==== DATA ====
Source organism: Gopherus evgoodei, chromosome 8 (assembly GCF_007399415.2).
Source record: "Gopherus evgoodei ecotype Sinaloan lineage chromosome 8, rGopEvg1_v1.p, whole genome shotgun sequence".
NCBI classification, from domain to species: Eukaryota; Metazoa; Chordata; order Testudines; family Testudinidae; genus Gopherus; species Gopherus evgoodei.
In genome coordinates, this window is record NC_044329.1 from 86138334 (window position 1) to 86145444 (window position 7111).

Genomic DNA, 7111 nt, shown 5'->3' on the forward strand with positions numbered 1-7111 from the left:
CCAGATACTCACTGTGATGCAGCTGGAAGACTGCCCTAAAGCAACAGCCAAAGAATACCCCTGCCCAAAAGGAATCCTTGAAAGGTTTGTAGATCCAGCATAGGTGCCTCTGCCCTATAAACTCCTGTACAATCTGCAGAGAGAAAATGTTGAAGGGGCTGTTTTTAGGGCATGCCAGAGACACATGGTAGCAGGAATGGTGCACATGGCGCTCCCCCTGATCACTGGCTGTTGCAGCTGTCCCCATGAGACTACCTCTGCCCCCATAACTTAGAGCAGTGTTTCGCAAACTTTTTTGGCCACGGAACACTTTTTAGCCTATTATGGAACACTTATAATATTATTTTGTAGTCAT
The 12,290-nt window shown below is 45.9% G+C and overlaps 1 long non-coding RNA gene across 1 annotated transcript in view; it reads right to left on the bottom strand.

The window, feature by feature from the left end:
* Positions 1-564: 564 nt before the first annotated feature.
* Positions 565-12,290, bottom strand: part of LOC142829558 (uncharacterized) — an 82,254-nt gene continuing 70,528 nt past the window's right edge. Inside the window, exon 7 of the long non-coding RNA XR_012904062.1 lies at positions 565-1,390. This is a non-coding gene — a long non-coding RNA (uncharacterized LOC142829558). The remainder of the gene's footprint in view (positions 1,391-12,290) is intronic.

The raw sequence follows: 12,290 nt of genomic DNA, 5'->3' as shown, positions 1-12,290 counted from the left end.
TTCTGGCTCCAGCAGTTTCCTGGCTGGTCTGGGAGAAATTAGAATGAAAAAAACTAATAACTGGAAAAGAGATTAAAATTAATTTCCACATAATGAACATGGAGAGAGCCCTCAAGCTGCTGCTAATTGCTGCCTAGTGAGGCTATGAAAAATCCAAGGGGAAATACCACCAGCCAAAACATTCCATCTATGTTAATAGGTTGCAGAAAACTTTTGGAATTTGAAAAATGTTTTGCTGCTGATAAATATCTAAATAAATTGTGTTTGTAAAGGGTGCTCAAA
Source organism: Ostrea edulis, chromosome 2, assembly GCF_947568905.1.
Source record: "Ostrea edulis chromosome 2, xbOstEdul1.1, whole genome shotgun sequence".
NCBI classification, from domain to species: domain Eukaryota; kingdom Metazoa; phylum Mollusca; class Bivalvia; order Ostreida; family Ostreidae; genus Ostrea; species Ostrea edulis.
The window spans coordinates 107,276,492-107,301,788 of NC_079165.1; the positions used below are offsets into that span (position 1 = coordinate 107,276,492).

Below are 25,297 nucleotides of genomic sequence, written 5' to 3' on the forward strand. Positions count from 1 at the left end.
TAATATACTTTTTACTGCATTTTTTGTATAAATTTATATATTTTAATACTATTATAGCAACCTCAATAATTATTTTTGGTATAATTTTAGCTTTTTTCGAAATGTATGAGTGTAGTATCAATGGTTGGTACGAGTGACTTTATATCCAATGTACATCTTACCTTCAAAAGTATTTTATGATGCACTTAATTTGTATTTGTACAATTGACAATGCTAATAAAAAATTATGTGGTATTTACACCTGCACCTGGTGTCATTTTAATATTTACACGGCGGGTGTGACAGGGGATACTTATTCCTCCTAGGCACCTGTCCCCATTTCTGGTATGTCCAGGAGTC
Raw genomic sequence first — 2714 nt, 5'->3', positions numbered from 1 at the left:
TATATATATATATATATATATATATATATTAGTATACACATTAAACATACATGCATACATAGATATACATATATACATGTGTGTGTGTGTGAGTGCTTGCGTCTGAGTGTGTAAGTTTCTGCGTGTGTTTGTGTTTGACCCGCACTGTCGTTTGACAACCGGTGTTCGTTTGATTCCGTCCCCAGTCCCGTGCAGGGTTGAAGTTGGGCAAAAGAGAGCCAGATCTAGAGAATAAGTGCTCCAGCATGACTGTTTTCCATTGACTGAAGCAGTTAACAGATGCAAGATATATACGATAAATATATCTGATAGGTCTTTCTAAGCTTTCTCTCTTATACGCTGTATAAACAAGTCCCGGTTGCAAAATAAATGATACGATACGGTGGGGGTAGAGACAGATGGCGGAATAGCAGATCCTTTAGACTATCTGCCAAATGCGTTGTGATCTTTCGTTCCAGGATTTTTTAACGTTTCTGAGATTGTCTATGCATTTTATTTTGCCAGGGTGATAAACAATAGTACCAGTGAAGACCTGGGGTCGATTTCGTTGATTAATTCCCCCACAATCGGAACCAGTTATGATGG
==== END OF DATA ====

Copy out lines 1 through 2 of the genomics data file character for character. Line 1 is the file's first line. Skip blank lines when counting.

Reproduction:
Source organism: Gopherus evgoodei, chromosome 8 (assembly GCF_007399415.2).
Source record: "Gopherus evgoodei ecotype Sinaloan lineage chromosome 8, rGopEvg1_v1.p, whole genome shotgun sequence".